@ Minnesota — Nov. 8, Time TBD

The Gophers are on the rise with a lot of experienced players returning, including a strong defense. One big change, though, is the quarterback: Mitch Leidner will replace Philip Nelson, who left the team. The Hawkeyes ran roughshod at TCF Bank Stadium last year, picking up 246 yards, so the Gophers will want redemption and Floyd of Rosedale. Minnesota’s defense may be a stiff test, but their offense is essentially one-dimensional. WIN.

@ Illinois — Nov. 15, Time TBD

Iowa plays the hated pumpkin heads of Illinois for the first time since 2008. In two years as head coach, Illinois’ Tim Beckman has only won a single conference game. Illinois may double or even triple Beckman’s Big Ten wins records this season, but one of those victories will probably not be against Iowa. WIN.

Wisconsin — Nov. 22, Time TBD

This game will likely decide who has the upper hand for the Big Ten West title. Wisconsin lost a lot of good players and will basically have new faces on defense. But four starters return to an offensive line that weighs nearly 1,600 pounds, and running back Melvin Gordon will look to improve on the 1,609 yards he rushed for last season. With home field advantage, though, the Hawkeyes should be able to reclaim the Heartland Trophy. WIN.

Nebraska — Nov. 28, Time TBD

The Cornhuskers have a lot of experienced players returning on offense, but there will be a lot of new faces on defense. Among the offensive players returning this season are leading passer Tommy Armstrong, Jr., the team’s three leading rushers and three of the top four receivers from 2013, including defensive end Randy Gregory, who lead the Big Ten last year with 10.5 sacks. Still, the Hawkeyes should be able to handle the Huskers. WIN.

-- photo courtesy of the UI Athletic Communications Office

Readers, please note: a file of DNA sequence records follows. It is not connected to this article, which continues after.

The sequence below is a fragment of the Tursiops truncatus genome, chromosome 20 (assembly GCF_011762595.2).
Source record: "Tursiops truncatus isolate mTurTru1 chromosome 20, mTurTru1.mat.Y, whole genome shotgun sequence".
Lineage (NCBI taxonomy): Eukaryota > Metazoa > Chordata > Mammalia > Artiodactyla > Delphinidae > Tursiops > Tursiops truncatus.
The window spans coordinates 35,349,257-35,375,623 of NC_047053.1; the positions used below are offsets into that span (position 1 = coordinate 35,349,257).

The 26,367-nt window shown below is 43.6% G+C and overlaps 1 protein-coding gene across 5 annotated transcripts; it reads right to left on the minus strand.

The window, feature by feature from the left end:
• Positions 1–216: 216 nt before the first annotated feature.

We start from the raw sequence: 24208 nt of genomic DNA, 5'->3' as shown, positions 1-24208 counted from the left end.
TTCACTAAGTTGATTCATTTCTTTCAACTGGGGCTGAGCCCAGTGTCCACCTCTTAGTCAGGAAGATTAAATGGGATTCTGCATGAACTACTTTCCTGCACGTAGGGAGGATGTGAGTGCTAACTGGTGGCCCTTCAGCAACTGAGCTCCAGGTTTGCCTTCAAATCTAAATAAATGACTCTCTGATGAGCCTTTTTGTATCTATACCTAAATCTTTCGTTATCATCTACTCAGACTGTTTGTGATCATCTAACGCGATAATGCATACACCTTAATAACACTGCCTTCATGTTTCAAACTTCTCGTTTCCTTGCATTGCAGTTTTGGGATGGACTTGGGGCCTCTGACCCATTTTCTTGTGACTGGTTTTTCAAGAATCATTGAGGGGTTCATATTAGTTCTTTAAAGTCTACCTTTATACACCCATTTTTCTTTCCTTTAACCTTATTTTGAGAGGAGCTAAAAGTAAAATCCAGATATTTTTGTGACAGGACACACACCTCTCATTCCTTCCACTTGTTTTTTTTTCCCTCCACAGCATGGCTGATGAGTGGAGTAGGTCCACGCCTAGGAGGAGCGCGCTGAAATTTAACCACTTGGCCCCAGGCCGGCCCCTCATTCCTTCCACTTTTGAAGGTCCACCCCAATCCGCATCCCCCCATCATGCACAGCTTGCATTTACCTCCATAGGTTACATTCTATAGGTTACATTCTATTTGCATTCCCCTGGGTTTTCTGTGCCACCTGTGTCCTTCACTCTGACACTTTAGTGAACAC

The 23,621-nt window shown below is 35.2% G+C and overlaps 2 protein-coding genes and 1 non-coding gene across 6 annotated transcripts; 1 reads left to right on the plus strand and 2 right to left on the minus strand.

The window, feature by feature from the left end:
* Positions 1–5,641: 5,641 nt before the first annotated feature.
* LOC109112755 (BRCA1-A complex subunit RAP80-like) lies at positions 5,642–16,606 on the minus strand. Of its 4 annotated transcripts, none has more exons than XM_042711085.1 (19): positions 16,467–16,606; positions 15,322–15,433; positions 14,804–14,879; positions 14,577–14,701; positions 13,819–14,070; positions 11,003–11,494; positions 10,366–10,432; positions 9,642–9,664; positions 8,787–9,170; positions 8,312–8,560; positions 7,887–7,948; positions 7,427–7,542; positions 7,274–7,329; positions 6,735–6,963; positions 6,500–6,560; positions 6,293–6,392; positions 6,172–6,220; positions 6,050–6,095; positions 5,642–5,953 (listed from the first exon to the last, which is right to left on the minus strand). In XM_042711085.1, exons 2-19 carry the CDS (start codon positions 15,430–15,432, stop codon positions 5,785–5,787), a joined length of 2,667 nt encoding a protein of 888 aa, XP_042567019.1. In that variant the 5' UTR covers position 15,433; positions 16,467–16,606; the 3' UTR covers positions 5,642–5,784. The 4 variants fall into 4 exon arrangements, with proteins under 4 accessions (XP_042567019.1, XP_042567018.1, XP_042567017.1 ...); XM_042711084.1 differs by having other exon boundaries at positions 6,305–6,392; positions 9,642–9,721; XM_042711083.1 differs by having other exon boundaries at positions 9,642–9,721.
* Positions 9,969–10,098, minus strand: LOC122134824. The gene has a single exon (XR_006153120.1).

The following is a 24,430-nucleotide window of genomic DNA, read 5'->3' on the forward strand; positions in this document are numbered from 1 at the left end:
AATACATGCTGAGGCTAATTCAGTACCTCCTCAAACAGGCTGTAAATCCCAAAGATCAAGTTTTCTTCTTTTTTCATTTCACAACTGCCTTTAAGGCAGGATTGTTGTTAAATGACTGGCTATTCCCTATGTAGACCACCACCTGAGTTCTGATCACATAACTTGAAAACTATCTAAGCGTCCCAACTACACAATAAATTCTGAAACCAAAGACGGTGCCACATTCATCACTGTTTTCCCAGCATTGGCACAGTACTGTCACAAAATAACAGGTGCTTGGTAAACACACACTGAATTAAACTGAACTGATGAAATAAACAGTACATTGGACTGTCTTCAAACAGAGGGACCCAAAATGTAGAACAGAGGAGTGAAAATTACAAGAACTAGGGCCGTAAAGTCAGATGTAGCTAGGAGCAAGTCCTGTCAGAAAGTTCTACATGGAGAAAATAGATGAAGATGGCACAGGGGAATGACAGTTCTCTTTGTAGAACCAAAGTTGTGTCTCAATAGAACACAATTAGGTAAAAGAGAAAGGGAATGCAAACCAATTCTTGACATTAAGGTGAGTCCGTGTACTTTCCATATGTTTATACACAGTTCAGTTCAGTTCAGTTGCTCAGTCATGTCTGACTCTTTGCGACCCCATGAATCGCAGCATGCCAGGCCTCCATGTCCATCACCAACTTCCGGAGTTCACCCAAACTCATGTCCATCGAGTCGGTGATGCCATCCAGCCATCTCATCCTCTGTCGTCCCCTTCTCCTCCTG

Quarterback Jake Rudock stays mobile. — photo courtesy of the UI Athletic Communications Office

2014 Hawks to watch

Jake “Speedy” Rudock 

Position: Quarterback

Hometown/Year: Weston, Fla./Junior

Superpowers: In 2013, Rudock completed 59 percent of his passes for 2,383 yards and 18 TDs. His game is agile, versatile and mobile which lends a much-needed factor of improvisation to keep opposing defenses on their toes.

Achilles Heel: Rudock will need to cut down his turnover contribution (he threw 13 interceptions last year) and protect his knees after injuries took him out of three games.

Mark “The Rumbler” Weisman 

Position: Running Back

Hometown/Year: Buffalo Grove, Ill./Senior

Superpowers: Weighing in at 240 pounds, Weisman is a prototypical bruiser who has amassed 1,790 yards and 16 TDs over the last two seasons. He will power the ball between the tackles and keep local icemakers busy filling orders for opposing linebackers and safeties.

Achilles Heel: Weisman has received his fair share of bruises the last couple years, leaving games early due to foot, elbow and pectoral injuries. His body needs to be able to take the pounding Iowa needs from him.

Kevonte “KMart” Martin-Manley

Position: Wide Receiver, Punt Returner

Hometown/Year: Pontiac, Mich/Senior.

Superpowers: The sure-handed and dangerous Martin-Manley ranks second in the Big Ten and eighth in the nation for punts returns. Last year, he lead the team in punt return yardage (314) and famously returned two punts for touchdowns in less than one minute last year against Western Michigan.

Achilles Heel: Infallible.

Brandon “The Freak” Scherff

Position: Offensive Lineman (Left Guard)

Hometown/Year: Denison, Iowa/Senior.

Superpowers: The left side of the offensive line is anchored by tackle Scherff (6 feet 5 inches, 320 pounds), a potential NFL first-round pick who literally will have Rudock’s back protecting the blindside.

Achilles Heel: In 2012, Scherff missed the final five games of the season after suffering a broken right fibula and dislocated ankle, but he returned strong and started at left tackle in all 13 games in 2013.

Carl “The Mountain” Davis 

Position: Defensive Tackle

Hometown/Year: Detroit, Mich./Senior

Superpowers: Three starters return to the defensive line, including Davis. A 315-pound run stopper who recorded 42 total tackles last season, Davis is a mountain that opposing offensive linemen will need to move.

Achilles Heel: Davis missed the final six games of the 2011 season after his right kneecap popped in and out of place, but has bounced back nicely after surgery in 2012.